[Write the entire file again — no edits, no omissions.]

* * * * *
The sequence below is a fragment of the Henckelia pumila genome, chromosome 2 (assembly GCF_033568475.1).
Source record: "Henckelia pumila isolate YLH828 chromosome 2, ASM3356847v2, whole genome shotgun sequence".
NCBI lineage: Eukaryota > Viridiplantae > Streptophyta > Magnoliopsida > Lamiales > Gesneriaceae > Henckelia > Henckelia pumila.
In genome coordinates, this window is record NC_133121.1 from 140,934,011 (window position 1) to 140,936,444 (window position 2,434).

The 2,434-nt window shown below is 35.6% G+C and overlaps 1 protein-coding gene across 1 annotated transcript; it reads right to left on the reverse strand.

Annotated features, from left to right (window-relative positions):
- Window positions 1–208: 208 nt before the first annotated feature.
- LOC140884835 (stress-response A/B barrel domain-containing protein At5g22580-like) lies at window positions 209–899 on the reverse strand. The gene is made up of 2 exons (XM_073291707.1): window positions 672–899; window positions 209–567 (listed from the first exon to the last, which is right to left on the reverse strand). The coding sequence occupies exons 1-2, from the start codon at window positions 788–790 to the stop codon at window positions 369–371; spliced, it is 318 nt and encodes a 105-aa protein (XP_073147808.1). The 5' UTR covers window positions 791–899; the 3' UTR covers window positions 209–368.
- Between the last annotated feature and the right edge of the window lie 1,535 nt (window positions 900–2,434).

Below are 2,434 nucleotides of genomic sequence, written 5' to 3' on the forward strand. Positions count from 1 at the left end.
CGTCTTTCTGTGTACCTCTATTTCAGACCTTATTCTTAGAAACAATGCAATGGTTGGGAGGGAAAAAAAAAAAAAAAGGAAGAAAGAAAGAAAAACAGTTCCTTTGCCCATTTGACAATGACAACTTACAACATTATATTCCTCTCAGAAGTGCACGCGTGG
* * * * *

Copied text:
The sequence below is a fragment of the Henckelia pumila genome, chromosome 2 (assembly GCF_033568475.1).
Source record: "Henckelia pumila isolate YLH828 chromosome 2, ASM3356847v2, whole genome shotgun sequence".
NCBI lineage: Eukaryota > Viridiplantae > Streptophyta > Magnoliopsida > Lamiales > Gesneriaceae > Henckelia > Henckelia pumila.
In genome coordinates, this window is record NC_133121.1 from 140,934,011 (window position 1) to 140,936,444 (window position 2,434).

The 2,434-nt window shown below is 35.6% G+C and overlaps 1 protein-coding gene across 1 annotated transcript; it reads right to left on the reverse strand.

Annotated features, from left to right (window-relative positions):
- Window positions 1–208: 208 nt before the first annotated feature.
- LOC140884835 (stress-response A/B barrel domain-containing protein At5g22580-like) lies at window positions 209–899 on the reverse strand. The gene is made up of 2 exons (XM_073291707.1): window positions 672–899; window positions 209–567 (listed from the first exon to the last, which is right to left on the reverse strand). The coding sequence occupies exons 1-2, from the start codon at window positions 788–790 to the stop codon at window positions 369–371; spliced, it is 318 nt and encodes a 105-aa protein (XP_073147808.1). The 5' UTR covers window positions 791–899; the 3' UTR covers window positions 209–368.
- Between the last annotated feature and the right edge of the window lie 1,535 nt (window positions 900–2,434).

Below are 2,434 nucleotides of genomic sequence, written 5' to 3' on the forward strand. Positions count from 1 at the left end.
CGTCTTTCTGTGTACCTCTATTTCAGACCTTATTCTTAGAAACAATGCAATGGTTGGGAGGGAAAAAAAAAAAAAAAGGAAGAAAGAAAGAAAAACAGTTCCTTTGCCCATTTGACAATGACAACTTACAACATTATATTCCTCTCAGAAGTGCACGCGTGG